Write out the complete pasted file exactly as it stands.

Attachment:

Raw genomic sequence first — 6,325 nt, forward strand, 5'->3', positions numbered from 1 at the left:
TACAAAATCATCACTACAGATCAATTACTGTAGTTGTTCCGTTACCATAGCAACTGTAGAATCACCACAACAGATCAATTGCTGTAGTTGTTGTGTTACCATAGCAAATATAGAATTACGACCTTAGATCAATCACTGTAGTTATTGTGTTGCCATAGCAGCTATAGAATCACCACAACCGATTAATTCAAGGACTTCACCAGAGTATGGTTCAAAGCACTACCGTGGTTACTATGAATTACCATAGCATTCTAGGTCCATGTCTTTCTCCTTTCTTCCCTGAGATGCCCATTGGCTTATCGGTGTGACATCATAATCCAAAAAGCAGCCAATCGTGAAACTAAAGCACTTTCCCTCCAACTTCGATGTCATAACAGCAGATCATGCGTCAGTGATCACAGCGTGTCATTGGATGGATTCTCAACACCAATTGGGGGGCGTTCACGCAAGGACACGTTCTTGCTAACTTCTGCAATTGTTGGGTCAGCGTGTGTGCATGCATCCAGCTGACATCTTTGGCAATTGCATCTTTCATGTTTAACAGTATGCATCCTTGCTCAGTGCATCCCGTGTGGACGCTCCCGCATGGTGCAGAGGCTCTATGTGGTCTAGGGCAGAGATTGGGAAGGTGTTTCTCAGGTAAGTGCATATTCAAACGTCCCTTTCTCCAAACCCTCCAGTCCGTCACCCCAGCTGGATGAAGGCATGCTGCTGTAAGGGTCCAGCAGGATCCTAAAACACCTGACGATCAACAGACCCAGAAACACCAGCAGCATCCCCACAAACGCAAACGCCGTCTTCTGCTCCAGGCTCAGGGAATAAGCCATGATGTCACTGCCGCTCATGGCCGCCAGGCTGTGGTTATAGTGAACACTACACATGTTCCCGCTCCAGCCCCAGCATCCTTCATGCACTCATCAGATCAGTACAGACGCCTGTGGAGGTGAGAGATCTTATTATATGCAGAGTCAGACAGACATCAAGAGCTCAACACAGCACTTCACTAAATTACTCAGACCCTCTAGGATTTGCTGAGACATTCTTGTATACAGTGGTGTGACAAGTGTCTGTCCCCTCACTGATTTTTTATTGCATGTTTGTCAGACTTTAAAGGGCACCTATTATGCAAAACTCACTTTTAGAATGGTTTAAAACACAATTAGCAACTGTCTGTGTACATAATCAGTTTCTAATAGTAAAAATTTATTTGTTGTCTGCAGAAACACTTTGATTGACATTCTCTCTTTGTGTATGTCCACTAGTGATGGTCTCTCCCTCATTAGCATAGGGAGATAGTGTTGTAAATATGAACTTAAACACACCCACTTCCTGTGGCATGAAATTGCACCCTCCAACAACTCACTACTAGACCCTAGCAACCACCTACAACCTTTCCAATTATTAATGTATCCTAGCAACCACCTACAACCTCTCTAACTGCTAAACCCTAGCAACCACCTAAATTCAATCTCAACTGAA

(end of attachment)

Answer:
Raw genomic sequence first — 6,325 nt, forward strand, 5'->3', positions numbered from 1 at the left:
TACAAAATCATCACTACAGATCAATTACTGTAGTTGTTCCGTTACCATAGCAACTGTAGAATCACCACAACAGATCAATTGCTGTAGTTGTTGTGTTACCATAGCAAATATAGAATTACGACCTTAGATCAATCACTGTAGTTATTGTGTTGCCATAGCAGCTATAGAATCACCACAACCGATTAATTCAAGGACTTCACCAGAGTATGGTTCAAAGCACTACCGTGGTTACTATGAATTACCATAGCATTCTAGGTCCATGTCTTTCTCCTTTCTTCCCTGAGATGCCCATTGGCTTATCGGTGTGACATCATAATCCAAAAAGCAGCCAATCGTGAAACTAAAGCACTTTCCCTCCAACTTCGATGTCATAACAGCAGATCATGCGTCAGTGATCACAGCGTGTCATTGGATGGATTCTCAACACCAATTGGGGGGCGTTCACGCAAGGACACGTTCTTGCTAACTTCTGCAATTGTTGGGTCAGCGTGTGTGCATGCATCCAGCTGACATCTTTGGCAATTGCATCTTTCATGTTTAACAGTATGCATCCTTGCTCAGTGCATCCCGTGTGGACGCTCCCGCATGGTGCAGAGGCTCTATGTGGTCTAGGGCAGAGATTGGGAAGGTGTTTCTCAGGTAAGTGCATATTCAAACGTCCCTTTCTCCAAACCCTCCAGTCCGTCACCCCAGCTGGATGAAGGCATGCTGCTGTAAGGGTCCAGCAGGATCCTAAAACACCTGACGATCAACAGACCCAGAAACACCAGCAGCATCCCCACAAACGCAAACGCCGTCTTCTGCTCCAGGCTCAGGGAATAAGCCATGATGTCACTGCCGCTCATGGCCGCCAGGCTGTGGTTATAGTGAACACTACACATGTTCCCGCTCCAGCCCCAGCATCCTTCATGCACTCATCAGATCAGTACAGACGCCTGTGGAGGTGAGAGATCTTATTATATGCAGAGTCAGACAGACATCAAGAGCTCAACACAGCACTTCACTAAATTACTCAGACCCTCTAGGATTTGCTGAGACATTCTTGTATACAGTGGTGTGACAAGTGTCTGTCCCCTCACTGATTTTTTATTGCATGTTTGTCAGACTTTAAAGGGCACCTATTATGCAAAACTCACTTTTAGAATGGTTTAAAACACAATTAGCAACTGTCTGTGTACATAATCAGTTTCTAATAGTAAAAATTTATTTGTTGTCTGCAGAAACACTTTGATTGACATTCTCTCTTTGTGTATGTCCACTAGTGATGGTCTCTCCCTCATTAGCATAGGGAGATAGTGTTGTAAATATGAACTTAAACACACCCACTTCCTGTGGCATGAAATTGCACCCTCCAACAACTCACTACTAGACCCTAGCAACCACCTACAACCTTTCCAATTATTAATGTATCCTAGCAACCACCTACAACCTCTCTAACTGCTAAACCCTAGCAACCACCTAAATTCAATCTCAACTGAA